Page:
I had no idea zombies loved Stratocasters more than they do brains.





Thanks to Jezri’s Nightmares for this microfiction challenge!

Day 8 of BookDayMay

The Reluctant Fundamentalist (2007) by Mohsin Hamid. A Pakistani in the USA has a crisis of conscience in the wake of 9-11. Changez, who abandoned his American home and dream after the Twin Towers were destroyed, tells a nervous American about his friendship and obsession with an ill-fated American woman, the loss of his American career, and his abandonment of America. The frame story technique ironically added liveliness and intensity to an already emotionally gripping story about the pervasive and personal effects of national terrorism.



America was gripped by a growing self-righteous rage in those weeks of September and October as I cavorted about with Erica; the mighty host I had expected of your country was duly raised and dispatched—but homeward, towards my family in Pakistan. When I spoke to them on the telephone, my mother was frightened, my brother was angry, and my father was stoical—this would all pass, he said. I found reassurance in my father’s views, and I dressed myself in them as though they were my own. “Are you worried, man?” Wainwright asked me one day in the Underwood Sampson cafeteria, resting his hand on my shoulder in a gesture of concern as I filled a bagel with smoked salmon and cream cheese. No, I explained, Pakistan had pledged its support to the United States, the Taliban’s threats of retaliation were meaningless, my family would be just fine.

I ignored as best I could the rumors I overheard at the Pak-Punjab Deli: Pakistani cabdrivers were being beaten to within an inch of their lives, the FBI was raiding mosques, shops, and even people’s houses; Muslim men were disappearing, perhaps into shadowy detention centers for questioning or worse. I reasoned that these stories were mostly untrue; the few with some basis in fact were almost certainly being exaggerated; and besides, those rare cases of abuse that regrettably did transpire were unlikely ever to affect me because such things invariably happened, in America as in all countries, to the hapless poor, not to Princeton graduates earning eighty thousand dollars a year.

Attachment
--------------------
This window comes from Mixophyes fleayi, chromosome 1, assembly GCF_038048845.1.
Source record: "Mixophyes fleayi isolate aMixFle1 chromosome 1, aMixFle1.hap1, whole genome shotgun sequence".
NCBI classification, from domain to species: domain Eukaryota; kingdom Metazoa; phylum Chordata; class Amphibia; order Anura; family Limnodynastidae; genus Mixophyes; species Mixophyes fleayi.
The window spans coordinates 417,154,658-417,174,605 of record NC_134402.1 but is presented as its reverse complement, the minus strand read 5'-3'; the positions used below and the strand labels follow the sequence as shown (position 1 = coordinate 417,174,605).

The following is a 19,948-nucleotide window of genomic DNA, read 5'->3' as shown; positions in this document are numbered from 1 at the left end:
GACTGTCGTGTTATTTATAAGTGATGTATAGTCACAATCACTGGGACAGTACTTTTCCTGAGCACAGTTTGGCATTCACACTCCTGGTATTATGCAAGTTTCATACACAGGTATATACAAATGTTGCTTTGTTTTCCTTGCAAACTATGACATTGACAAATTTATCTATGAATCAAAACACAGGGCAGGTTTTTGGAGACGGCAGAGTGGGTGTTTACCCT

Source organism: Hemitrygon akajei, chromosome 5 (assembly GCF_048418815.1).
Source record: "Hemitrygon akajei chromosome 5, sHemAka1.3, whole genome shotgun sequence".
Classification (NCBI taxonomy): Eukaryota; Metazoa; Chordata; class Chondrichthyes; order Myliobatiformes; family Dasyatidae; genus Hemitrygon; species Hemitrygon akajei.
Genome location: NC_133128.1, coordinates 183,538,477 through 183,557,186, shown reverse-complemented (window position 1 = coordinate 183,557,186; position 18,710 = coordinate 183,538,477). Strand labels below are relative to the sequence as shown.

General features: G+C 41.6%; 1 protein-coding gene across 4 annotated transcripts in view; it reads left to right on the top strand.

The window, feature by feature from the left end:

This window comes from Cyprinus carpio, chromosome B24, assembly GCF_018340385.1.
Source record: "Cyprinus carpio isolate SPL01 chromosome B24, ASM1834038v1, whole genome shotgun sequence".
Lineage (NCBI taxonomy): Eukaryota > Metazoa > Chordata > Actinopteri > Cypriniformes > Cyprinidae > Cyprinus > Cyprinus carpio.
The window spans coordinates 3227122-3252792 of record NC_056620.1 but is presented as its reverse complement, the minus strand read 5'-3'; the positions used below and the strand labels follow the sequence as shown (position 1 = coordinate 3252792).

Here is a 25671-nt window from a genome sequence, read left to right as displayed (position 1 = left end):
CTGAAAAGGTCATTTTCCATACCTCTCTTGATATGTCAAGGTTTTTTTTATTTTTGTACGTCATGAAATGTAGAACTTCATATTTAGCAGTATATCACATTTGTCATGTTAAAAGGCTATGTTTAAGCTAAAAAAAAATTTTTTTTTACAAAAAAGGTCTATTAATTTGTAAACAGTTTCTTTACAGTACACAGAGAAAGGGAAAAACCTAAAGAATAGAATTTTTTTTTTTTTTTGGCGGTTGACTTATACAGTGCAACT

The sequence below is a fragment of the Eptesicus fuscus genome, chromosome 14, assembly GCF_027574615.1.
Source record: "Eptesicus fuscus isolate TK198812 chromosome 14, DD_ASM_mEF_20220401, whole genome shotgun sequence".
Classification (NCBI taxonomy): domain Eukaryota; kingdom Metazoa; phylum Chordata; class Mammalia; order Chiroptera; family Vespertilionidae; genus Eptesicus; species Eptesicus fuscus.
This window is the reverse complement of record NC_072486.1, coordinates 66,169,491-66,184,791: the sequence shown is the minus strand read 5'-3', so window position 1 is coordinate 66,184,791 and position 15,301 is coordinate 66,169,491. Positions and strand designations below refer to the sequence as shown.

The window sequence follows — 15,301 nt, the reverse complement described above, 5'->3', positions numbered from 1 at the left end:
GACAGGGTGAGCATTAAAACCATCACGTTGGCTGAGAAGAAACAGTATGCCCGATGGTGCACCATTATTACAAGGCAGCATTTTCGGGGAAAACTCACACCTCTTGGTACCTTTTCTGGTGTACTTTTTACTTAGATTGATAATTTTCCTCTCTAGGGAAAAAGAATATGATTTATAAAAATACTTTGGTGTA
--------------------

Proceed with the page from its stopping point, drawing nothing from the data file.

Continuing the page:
Hamid is a Pakistani living in Pakistan.

. . . . .

The Buzzing (2003) by Jim Knipfel. A career reporter, reduced to working the kook beat, investigates a series of seemingly inter-related odd phenomena and suspicious events, and drinks. Roscoe Baragon, a columnist nearing the end of his career, desperately attempts to win admiration and recognition for his life’s work in between beer-drinking binges. While investigating a seemingly elaborate and fantastical conspiracy, reality and unreality blur and merge, undoubtedly helped by the copious amounts of alcohol he consumes. I enjoyed this tale of kooky news, as I grew up reading all the tabloids I could get my hands on. My love of sensational “news” continued well into my adulthood, and Weekly World News was my tabloid of choice. In contrast to my lighthearted enjoyment of offbeat “news,” this novel explored the dark side of tabloid tale immersion.



He rolled out of bed and went about the slow, painful process of putting himself together. His head hurt worse after he stood. Part of it was the smoke and hangover, he was sure. Part of it was the lack of sleep and the frenetic dreams. Dreams always left his head aching. Much of the pain, however, was the result of the accumulated events of these past ten days—especially yesterday. Jesus.

An epidemic of earthquakes, radioactive men—and now an old drinking buddy—one who would know—tells him that there’s some sort of mutant alien space fungus on its way to Earth. Probably one with tentacles and multiple red eyes.

This is nuts, he thought as he climbed into the shower and bowed his head beneath the spray of hot water. For the past five years or so, insane people had approached him, begging that he make their stories public—that he publish them in all their lurid Technicolor incoherent glory. Now he was being approached by perfectly sane and rational people—some of them, at least—who were telling him equally implausible, frightening tales but demanding that they not be published—which was infinitely more frustrating.